As co-working companies continue to expand across New York City, they are increasingly fighting over the same vacant spaces.
“There’s a bidding war,” Industrious’s co-founder Justin Stewart said at a panel discussion hosted by The Real Deal and co-working company Spaces on Thursday. “If you have a WeWork against a Spaces against an Industrious against a Knotel — that’s happening very frequently and we’re seeing it more often than not.”
Stewart shared the stage with Spaces’ founder Martijn Roordink, Bond Collective’s founder Shlomo Silber and Jonathan Wasserstrum, who co-founded the tech-centric commercial real estate brokerage SquareFoot.
Wasserstrum said the increasing competition for space among co-working companies is also becoming a problem for some traditional office tenants who are in the market for the same spaces. “These guys are all bidding for large blocks of space,” he said, “so it might suck for someone like Spotify.”
Silber said that it’s often brokers and landlords who stoke competition between co-working companies. “These guys are really creating that,” he said. “If Spaces looks at a space I’m going to get an email saying, ‘Oh Spaces is really interested in this deal, you guys should look at it’.”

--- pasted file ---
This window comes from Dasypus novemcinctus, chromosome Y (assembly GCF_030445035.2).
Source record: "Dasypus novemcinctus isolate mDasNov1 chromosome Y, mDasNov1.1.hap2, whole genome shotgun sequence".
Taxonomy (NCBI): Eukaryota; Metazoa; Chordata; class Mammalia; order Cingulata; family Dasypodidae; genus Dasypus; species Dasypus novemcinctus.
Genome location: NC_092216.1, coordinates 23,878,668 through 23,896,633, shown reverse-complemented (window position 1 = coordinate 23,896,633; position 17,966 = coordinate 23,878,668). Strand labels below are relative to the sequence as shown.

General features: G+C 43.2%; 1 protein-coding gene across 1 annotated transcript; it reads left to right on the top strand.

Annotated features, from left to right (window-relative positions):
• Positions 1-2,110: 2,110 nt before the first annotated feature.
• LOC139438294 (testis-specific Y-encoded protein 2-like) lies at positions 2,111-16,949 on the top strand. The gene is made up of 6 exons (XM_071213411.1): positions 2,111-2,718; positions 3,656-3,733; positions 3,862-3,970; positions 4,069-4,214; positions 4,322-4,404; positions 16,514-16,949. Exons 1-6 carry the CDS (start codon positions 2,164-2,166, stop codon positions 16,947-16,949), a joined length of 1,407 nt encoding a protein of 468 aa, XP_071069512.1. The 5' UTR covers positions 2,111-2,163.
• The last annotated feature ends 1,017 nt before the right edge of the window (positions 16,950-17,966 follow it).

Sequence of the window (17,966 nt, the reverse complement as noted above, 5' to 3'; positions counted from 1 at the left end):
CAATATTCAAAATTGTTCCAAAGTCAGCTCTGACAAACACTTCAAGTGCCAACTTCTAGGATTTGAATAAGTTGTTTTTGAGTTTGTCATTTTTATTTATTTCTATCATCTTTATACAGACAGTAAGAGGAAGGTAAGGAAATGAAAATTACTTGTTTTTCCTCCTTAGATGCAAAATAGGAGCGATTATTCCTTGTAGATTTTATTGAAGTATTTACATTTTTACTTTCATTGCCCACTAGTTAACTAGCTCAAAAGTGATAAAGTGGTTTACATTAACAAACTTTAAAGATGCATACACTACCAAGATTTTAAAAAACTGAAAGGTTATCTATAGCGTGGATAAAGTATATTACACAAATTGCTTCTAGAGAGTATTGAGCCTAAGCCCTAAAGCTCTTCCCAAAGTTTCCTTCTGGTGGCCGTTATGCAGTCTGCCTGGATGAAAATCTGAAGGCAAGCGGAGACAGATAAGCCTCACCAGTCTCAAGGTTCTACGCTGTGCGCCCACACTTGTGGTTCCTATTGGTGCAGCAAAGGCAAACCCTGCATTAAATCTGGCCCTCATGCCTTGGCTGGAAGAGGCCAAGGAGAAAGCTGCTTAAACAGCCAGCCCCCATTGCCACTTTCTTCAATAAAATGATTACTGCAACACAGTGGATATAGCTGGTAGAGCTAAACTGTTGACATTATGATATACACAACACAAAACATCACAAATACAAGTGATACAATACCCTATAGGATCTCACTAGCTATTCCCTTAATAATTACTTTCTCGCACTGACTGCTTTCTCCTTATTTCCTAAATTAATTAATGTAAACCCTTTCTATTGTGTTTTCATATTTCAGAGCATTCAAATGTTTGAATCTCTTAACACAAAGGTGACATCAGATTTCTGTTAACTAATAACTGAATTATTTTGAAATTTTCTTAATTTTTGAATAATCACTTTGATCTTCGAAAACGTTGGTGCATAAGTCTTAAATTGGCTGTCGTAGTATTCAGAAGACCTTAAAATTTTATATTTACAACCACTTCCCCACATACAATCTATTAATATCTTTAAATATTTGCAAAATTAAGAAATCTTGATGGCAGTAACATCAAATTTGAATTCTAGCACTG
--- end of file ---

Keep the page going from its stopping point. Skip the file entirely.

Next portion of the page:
Roordink described how the perception of co-working has changed from the industry’s early days, when many landlords were wary of the business model. “When I started 10 years ago nobody wanted us because they said ‘this is just a hype’,” he told TRD’s David Jeans, the moderator. “What you see now is positive. They will go to us.”
The predictable consequence of all that competition, Stewart said, is higher rents. “In a market that’s hitting $40 (per square foot) gross rents, you’re seeing $56 or $60,” he said. “And we’re scratching our heads and are like, ‘how is that even possible’?”
TRD broke down the co-working industry’s space race in its November issue.